Last night we found something beautiful.
Last night B and I had our first couple conversation with a search team from a potential new church. I don’t know where that conversation will lead, but no matter what happens in the future, last night was big for us.
Nothing about the conversation was corporate. I know that shouldn’t surprise me, but it did. After ten years of trying to lead a church in an engineering town, I was moved to find a body of believers with a whole different set of priorities. We didn't get a printed list of 60 specific demands. (This happened more than once last go around.) They didn't ask if we could create a business plan to produce a religious product. These folks had two basic questions that drove every other question. “Will you make the room to love and enjoy us? And will you help us know Jesus?”
My heart melted listening to them.
This little church sits out in the country, and it's full of people who reminded me a lot of our distant family members. Their last pastor and his wife showed them what it meant to walk authentically with God and one another, and now they don't want to turn back. They want to walk more deeply with Jesus. They want to take good care of each other.
Something else that moved me? Older members who can’t get out of the house very often are a top priority for them. Older folks should be a priority for every church, but they're not. So many churches are restless, desperate to do whatever it takes to attract glitzy new members in their 20’s and 30’s. But here was a fierce and beautiful loyalty to those dear older souls who are sometimes overlooked and forgotten.
They also want to help their community find Jesus. This is a tiny town in East Tennessee—a town where little houses are dotted back along dead end roads. There’s not a central place in the community where folks hang out, so we spent part of our time throwing around ideas about board game nights, and karaoke, and a coffee/live music nights.
They are already serving local people in need, and they are looking for new ways to reach out to those who are hurting from addiction and injustice. They told us they wanted leadership that would push them out of their comfort zones into serving more and more. “Find someone who will make us uncomfortable, who will urge us to get out there and give,” a member in the church had asked the team. I thought that was so sweet.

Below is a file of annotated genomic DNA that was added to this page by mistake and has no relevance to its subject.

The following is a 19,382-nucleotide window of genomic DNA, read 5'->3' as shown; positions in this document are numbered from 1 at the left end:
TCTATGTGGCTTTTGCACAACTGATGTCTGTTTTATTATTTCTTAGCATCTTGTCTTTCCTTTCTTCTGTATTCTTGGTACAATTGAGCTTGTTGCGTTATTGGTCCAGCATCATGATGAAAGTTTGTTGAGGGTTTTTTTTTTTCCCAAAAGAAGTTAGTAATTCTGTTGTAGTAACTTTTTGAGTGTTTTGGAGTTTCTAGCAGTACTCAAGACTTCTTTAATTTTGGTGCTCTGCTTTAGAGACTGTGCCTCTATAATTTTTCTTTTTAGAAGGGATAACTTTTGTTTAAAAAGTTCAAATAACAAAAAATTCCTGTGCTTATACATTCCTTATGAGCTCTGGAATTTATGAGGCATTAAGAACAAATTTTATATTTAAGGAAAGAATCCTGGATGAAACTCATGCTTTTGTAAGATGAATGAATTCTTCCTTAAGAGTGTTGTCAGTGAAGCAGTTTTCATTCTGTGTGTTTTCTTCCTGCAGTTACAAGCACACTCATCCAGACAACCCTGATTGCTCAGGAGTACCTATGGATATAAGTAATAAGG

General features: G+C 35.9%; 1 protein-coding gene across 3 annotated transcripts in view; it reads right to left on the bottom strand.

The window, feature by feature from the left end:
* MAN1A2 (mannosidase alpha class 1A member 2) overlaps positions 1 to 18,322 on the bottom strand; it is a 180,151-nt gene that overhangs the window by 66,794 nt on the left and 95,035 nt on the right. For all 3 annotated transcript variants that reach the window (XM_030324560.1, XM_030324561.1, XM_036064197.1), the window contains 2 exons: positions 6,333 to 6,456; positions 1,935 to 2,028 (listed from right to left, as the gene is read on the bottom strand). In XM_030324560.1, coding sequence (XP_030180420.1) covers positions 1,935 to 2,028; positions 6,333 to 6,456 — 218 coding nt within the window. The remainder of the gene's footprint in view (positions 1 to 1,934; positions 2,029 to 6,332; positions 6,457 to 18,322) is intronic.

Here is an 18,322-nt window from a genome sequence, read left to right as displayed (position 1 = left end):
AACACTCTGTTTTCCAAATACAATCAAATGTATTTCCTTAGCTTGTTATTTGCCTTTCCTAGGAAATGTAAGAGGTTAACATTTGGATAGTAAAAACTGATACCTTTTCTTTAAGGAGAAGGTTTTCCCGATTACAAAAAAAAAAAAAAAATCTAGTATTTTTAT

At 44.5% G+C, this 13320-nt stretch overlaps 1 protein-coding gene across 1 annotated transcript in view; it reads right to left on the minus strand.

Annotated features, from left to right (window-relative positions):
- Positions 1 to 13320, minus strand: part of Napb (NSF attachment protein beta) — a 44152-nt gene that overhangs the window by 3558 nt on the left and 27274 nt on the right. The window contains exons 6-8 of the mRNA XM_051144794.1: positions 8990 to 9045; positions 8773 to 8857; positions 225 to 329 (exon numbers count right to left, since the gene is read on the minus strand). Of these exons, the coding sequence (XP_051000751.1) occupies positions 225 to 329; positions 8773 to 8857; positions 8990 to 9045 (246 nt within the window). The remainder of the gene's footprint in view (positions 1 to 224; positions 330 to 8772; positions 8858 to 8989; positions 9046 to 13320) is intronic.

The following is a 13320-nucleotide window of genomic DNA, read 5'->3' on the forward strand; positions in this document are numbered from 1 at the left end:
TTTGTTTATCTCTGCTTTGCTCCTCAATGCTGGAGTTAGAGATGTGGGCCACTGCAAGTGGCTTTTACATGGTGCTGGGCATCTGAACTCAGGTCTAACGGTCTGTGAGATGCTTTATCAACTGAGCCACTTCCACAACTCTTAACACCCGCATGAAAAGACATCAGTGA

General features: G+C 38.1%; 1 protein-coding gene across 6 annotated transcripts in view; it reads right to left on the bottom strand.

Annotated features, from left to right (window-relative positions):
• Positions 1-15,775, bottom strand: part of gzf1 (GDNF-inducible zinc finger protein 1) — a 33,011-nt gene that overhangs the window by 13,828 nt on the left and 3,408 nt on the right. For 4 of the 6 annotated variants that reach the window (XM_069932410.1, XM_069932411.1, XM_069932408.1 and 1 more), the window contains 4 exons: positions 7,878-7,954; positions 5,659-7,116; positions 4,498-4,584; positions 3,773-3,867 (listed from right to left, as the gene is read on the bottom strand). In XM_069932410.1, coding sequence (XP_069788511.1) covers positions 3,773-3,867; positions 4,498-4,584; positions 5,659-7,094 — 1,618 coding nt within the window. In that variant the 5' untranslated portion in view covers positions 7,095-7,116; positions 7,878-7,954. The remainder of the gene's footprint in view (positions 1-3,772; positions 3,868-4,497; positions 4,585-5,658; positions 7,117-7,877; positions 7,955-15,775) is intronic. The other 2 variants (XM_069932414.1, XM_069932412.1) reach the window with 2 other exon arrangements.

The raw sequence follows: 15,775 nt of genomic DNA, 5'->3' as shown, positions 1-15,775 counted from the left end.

They don’t want a CEO. They want a shepherd and a teacher. They don't idolize the corporate model of church--and that was one of the most moving realizations of the night for me. I can't tell you what hope that gave me for the American church as a whole. I couldn't help but wonder what would happen to this nation if there were more groups of 150 sincere people willing to believe that a real Jesus could show up in their midst.
I don’t know if God will place us at this church, but it was such a beautiful introduction into our search for new place to serve. America is overrun with too-engineered, corporate, strategic religious machines—but there are still honest groups of believers out there who just want to be known and loved so that they can go out into a dark world carrying the practical love of Jesus.
That’s the strategy Jesus used with the twelve. I couldn’t help thinking about how much he must love these folks as we drove through the mountains on our way home.
I’m thankful God let me see that.
(I'll return to our series in my next post. :) )